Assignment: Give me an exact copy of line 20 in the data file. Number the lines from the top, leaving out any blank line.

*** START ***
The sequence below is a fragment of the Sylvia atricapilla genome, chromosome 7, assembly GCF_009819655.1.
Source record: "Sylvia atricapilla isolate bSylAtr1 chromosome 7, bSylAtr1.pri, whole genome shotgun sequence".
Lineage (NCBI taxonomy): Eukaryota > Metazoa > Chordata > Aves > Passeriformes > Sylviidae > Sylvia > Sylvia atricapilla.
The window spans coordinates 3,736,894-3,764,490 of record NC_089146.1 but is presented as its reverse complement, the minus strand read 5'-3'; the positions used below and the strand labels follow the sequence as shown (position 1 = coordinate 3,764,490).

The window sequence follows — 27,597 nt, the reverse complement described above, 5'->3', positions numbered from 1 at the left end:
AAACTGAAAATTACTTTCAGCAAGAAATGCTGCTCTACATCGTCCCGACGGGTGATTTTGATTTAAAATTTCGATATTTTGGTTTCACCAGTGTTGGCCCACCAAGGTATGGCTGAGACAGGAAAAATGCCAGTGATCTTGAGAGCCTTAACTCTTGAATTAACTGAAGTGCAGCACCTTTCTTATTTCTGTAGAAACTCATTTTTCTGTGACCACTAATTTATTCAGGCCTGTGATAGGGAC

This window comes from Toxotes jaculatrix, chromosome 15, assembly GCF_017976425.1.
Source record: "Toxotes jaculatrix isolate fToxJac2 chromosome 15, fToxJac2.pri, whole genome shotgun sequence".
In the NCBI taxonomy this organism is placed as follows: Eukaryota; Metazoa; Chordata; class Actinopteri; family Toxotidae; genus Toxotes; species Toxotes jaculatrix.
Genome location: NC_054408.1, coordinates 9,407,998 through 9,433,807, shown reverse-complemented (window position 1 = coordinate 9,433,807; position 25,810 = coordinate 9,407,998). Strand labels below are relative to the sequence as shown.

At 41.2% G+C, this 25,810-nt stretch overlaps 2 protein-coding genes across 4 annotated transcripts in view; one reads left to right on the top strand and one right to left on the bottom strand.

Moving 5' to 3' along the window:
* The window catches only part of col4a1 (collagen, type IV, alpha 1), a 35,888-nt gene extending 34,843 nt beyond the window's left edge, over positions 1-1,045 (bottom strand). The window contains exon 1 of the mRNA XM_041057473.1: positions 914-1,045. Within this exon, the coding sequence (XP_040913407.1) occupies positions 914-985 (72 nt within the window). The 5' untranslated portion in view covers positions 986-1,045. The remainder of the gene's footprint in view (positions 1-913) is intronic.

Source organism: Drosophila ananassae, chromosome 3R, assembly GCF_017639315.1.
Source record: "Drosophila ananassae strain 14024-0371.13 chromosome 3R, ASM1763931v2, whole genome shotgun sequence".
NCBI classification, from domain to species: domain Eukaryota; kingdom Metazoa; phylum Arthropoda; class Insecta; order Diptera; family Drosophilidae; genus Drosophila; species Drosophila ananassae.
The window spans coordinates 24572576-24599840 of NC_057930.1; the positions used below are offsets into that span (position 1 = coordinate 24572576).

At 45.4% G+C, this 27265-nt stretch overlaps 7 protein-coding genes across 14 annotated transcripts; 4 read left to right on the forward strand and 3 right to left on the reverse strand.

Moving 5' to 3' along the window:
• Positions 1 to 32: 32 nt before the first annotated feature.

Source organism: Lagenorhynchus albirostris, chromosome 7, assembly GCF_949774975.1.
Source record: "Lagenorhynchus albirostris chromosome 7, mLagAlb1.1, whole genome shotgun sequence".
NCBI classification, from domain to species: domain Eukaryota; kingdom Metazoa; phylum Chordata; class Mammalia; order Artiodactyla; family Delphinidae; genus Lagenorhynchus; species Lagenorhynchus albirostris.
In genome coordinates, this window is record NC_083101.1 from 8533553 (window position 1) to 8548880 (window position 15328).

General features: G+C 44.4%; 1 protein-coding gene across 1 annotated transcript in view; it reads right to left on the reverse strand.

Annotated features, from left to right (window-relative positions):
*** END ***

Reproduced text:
• Positions 1 to 32: 32 nt before the first annotated feature.